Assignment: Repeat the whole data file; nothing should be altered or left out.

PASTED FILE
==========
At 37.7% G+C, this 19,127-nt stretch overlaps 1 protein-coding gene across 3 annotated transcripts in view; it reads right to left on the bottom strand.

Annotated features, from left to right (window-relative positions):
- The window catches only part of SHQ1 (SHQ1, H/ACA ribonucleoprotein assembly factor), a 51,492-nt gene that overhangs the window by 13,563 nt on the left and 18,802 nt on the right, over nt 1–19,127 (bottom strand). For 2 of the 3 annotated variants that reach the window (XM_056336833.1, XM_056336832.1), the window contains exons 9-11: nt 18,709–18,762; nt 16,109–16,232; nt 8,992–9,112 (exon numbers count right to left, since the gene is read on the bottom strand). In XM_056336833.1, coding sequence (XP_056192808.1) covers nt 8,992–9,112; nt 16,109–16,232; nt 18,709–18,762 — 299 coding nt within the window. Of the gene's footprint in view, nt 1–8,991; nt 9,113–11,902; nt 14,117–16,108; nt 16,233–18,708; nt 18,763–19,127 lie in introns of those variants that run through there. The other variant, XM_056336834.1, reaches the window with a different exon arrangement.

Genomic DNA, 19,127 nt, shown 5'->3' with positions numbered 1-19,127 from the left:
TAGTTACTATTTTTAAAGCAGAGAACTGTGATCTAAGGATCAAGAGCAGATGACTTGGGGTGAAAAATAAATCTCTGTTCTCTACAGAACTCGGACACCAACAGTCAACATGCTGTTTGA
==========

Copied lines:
At 37.7% G+C, this 19,127-nt stretch overlaps 1 protein-coding gene across 3 annotated transcripts in view; it reads right to left on the bottom strand.

Annotated features, from left to right (window-relative positions):
- The window catches only part of SHQ1 (SHQ1, H/ACA ribonucleoprotein assembly factor), a 51,492-nt gene that overhangs the window by 13,563 nt on the left and 18,802 nt on the right, over nt 1–19,127 (bottom strand). For 2 of the 3 annotated variants that reach the window (XM_056336833.1, XM_056336832.1), the window contains exons 9-11: nt 18,709–18,762; nt 16,109–16,232; nt 8,992–9,112 (exon numbers count right to left, since the gene is read on the bottom strand). In XM_056336833.1, coding sequence (XP_056192808.1) covers nt 8,992–9,112; nt 16,109–16,232; nt 18,709–18,762 — 299 coding nt within the window. Of the gene's footprint in view, nt 1–8,991; nt 9,113–11,902; nt 14,117–16,108; nt 16,233–18,708; nt 18,763–19,127 lie in introns of those variants that run through there. The other variant, XM_056336834.1, reaches the window with a different exon arrangement.

Genomic DNA, 19,127 nt, shown 5'->3' with positions numbered 1-19,127 from the left:
TAGTTACTATTTTTAAAGCAGAGAACTGTGATCTAAGGATCAAGAGCAGATGACTTGGGGTGAAAAATAAATCTCTGTTCTCTACAGAACTCGGACACCAACAGTCAACATGCTGTTTGA